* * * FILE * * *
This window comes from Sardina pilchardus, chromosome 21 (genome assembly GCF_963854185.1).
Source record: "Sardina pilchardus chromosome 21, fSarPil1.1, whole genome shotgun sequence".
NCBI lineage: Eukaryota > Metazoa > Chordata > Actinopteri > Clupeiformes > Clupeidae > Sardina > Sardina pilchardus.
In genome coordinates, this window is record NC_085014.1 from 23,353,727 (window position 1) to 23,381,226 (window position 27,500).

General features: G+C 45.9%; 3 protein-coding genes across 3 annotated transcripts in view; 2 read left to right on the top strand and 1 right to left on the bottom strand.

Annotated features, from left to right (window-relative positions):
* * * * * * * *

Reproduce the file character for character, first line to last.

This window comes from Sardina pilchardus, chromosome 21 (genome assembly GCF_963854185.1).
Source record: "Sardina pilchardus chromosome 21, fSarPil1.1, whole genome shotgun sequence".
NCBI lineage: Eukaryota > Metazoa > Chordata > Actinopteri > Clupeiformes > Clupeidae > Sardina > Sardina pilchardus.
In genome coordinates, this window is record NC_085014.1 from 23,353,727 (window position 1) to 23,381,226 (window position 27,500).

General features: G+C 45.9%; 3 protein-coding genes across 3 annotated transcripts in view; 2 read left to right on the top strand and 1 right to left on the bottom strand.

Annotated features, from left to right (window-relative positions):